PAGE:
Macavity, Macavity, there’s no one like Macavity,
There never was a Cat of such deceitfulness and suavity. He always has an alibi, and one or two to spare:
At whatever time the deed took place- MACAVITY WASN’T THERE!
The black groom wears a chiton, a common garment especially
suited for strenuous activity, and short, form-fitting boots. His
upturned face is rendered with skill and sensitivity. The gracefully
curving features of his face and the tightly knit curls of hair
characterize him unmistakably as of African origin. As he whistles
through pursed lips, the youth looks into the eyes of the horse to gauge
the intentions of his charge. With his right hand he holds up a whip,
while he tries to calm the animal with the other. The groom’s face is
not idiosyncratic enough to be taken as a portrait, but the suavity of
his features faithfully captures the essence of youthful ardor and
The entire visual effect of the relief once depended on the vivid
coloring applied to its surfaces. The play of solid form and movement
conveyed by the swelling masses of stone was dramatically accentuated by
contrasting tones of color. From surviving traces of pigment, the skin
of the groom was painted black, while the panther skin on the horse’s
back was rendered in light red. Almost certainly the rest of the panel
was painted as well. The martial context of the relief was further
conveyed by the image of a warrior’s helmet and leather armor once
depicted above the back of the horse and now reduced to near
Adam Gopnikreviews Michel Houellebecq’s new novel, “Submission”:
The charge that Houellebecq is Islamophobic seems misplaced. He’s not Islamophobic. He’s Francophobic. The portrait of the Islamic regime is quite fond; he likes the fundamentalists’ suavity and sureness. Ben Abbes’s reform of the educational system is wholesome, and his ambitions to rebuild France are almost a form of neo-Gaullism. … One of the few objects of real scorn in the book is François Bayrou, the (actual) French centrist politician whose dancing between left and right in electoral politics is legend, and who becomes Ben Abbes’s chief apologist and mouthpiece.
Photograph by François Berthier / Contour by Getty
Thinking back, there were so many red flags warning me to stay away from you yet something about you, whether it was your suavity, your deep brown eyes, your smirks, something just kept me within your fingertips. I was enamored by you and even now I am still trapped between the memories we made together. Sometimes I wonder whether you miss me or regret those words you spoke to me that night. I hope you do, because it is finally time for you to start missing me. After all, I just lost someone who didn’t care about me while you lost someone that loved you.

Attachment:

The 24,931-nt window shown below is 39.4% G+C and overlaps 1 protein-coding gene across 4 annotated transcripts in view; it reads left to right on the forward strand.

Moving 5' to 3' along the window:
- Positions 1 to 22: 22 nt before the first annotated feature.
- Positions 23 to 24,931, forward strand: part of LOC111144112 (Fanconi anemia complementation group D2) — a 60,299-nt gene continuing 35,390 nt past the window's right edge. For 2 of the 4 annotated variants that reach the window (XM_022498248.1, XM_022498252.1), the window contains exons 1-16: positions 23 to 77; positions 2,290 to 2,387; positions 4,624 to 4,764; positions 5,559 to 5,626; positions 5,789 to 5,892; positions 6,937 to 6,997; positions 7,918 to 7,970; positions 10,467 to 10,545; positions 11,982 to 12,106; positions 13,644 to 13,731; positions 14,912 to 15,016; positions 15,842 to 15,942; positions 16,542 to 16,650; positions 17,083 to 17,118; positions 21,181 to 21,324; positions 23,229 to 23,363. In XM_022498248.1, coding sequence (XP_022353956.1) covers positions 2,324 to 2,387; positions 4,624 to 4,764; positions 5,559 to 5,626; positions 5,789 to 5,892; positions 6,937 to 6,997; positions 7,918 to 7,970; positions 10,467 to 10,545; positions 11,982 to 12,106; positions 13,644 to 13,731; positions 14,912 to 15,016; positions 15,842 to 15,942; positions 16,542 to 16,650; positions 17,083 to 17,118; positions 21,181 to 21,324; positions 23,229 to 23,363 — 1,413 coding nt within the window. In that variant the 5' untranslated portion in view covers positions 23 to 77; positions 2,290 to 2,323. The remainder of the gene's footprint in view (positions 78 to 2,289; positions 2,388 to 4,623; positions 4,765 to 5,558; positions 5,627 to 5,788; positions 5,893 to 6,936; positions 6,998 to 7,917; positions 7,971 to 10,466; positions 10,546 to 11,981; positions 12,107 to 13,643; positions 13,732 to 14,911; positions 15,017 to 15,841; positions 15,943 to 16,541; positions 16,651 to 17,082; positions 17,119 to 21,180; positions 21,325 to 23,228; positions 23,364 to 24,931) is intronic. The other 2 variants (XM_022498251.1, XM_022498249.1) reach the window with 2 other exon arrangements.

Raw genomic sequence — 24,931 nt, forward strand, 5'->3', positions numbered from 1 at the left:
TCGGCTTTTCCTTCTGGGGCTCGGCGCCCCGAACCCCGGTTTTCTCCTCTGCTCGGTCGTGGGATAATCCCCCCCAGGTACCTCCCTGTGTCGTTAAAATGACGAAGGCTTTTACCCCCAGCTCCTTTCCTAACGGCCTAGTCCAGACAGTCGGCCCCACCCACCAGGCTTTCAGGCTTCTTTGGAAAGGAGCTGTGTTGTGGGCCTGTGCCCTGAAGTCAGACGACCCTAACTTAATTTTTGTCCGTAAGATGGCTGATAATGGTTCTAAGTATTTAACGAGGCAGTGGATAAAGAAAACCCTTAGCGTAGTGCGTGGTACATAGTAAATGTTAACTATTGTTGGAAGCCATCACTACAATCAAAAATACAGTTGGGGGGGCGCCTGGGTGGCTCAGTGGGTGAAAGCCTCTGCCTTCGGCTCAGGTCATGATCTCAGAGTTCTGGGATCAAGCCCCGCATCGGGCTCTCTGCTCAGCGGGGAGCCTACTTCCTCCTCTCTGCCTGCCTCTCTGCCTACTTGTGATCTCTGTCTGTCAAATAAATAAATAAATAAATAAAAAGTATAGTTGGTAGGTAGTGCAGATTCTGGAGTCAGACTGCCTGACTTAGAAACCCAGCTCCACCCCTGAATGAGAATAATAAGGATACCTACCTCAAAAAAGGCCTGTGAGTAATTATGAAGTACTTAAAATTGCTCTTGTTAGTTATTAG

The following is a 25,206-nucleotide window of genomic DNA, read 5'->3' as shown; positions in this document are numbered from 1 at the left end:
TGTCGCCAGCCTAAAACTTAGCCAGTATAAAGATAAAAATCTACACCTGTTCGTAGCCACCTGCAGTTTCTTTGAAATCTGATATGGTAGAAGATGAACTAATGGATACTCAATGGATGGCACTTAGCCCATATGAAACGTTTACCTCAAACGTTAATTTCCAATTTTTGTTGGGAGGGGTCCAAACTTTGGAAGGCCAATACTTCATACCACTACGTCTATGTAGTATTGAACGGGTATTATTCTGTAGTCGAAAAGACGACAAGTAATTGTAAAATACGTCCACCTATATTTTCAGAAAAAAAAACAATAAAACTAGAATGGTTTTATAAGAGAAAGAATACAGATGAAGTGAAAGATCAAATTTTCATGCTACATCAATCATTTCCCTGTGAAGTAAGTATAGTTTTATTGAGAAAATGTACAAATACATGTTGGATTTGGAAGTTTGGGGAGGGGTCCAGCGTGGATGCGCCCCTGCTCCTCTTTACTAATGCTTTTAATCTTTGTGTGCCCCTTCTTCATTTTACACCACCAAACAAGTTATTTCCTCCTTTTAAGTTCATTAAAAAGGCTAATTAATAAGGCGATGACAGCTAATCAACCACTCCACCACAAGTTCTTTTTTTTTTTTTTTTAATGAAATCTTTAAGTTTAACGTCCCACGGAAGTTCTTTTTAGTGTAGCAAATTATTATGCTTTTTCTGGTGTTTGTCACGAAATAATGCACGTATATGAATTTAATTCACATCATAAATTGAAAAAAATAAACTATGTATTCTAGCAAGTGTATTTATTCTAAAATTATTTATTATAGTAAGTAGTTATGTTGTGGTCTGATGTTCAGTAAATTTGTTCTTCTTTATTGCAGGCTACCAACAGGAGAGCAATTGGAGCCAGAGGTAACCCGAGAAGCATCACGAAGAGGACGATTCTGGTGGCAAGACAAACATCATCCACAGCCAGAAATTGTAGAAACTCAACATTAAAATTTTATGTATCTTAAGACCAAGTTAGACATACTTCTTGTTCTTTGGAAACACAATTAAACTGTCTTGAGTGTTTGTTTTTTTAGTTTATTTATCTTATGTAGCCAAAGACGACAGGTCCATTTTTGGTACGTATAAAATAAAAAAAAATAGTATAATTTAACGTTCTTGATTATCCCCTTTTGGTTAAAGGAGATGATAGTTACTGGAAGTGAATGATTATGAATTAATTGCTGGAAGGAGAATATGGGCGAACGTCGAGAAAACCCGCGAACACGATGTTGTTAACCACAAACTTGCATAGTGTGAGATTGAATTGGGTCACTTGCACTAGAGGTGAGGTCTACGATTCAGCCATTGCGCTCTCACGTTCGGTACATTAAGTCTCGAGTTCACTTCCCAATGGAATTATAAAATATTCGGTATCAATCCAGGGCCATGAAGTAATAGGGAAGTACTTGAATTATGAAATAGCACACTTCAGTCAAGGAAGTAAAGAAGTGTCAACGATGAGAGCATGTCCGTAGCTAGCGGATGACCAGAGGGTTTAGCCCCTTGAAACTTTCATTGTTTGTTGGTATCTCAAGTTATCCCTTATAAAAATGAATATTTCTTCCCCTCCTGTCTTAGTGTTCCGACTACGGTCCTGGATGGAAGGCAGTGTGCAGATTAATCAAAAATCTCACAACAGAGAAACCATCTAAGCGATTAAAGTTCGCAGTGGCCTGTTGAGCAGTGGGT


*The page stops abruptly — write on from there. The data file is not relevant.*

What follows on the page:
“Imagine Gabriel in the Hunger Games.” Okay, there are two different ways people can mean this.
“Imagine Gabriel in the interviews.” The golden-eyed asshat prancing onto the stage, looking resplendent in a suit made of bronze-colored reflective-ish material designed so that when he moves, the light catches on the clothing and it seems to change a little bit in color and design and shape so that it looks like it’s constantly changing from one form to another – like he’s a million different people all at once. The smirking bastard bantering with Caesar like he was born to talk and totally taking control of the flow of conversation, casually getting Caesar to say just the right thing for a clever snark or a witty rejoinder, thus ensuring that the audience reacts exactly the way he wants them to. The sleazy little shit brazenly serving up innuendos left and right while softening the crudeness of his delivery by pouring on the charm, and flirting with the ladies of the Capitol with his own brand of suavity (because he’s not exactly smooth by general definitions, but he’s hella charming in his own way). The silver-tongued smartass breezing over Caesar’s attempts to cajole a sob story out of him by deflecting every question about his family toward a joke and spinning wild anecdotes to distract the audience from the subject with stories of his antics back in his district.
“Imagine Gabriel in the arena.” The teenager who is small for his years, both in build and in height, who takes off at a sprint away from the Cornucopia as soon as the gong sounds. Let’s say for now it’s a forest arena, like in Katniss’ first game. The boy who all the Careers target first after the initial bloodbath, because of his small size and the way he mocked and poked fun at them throughout all of training, who is turning out to be notoriously difficult to find, who keeps up a series of raids on their camp to steal food supplies. The boy pegged as a runner rather than a fighter who manages to take out three of the Careers with the speed of a striking snake in a sneak attack and who disappears back into the trees with his newly acquired weapons before the other Careers even realize that they’ve lost some of their pack. The boy who is turning out to be a helluva lot deadlier than anyone had thought, who picks enemies only by necessity (i.e. tributes who are a little too close to his location, who have medicine or other essentials that he needs), who forms and drops alliances when it suits him to, who has no objective but survival.
This was the loveliest Benson’s episode ever. I mean, I’ve never seen him look so adorable and sweet like he was with Applesauce. Although he’s bad-tempered, negative and has a lot of anger issues, he demonstrated his suavity and his love by doing the cutest faces and talks ever, and looking so chill and happy. And I’m really proud of him. I hope he’s will be able to show all the love he has in the inside in other episodes like this. <3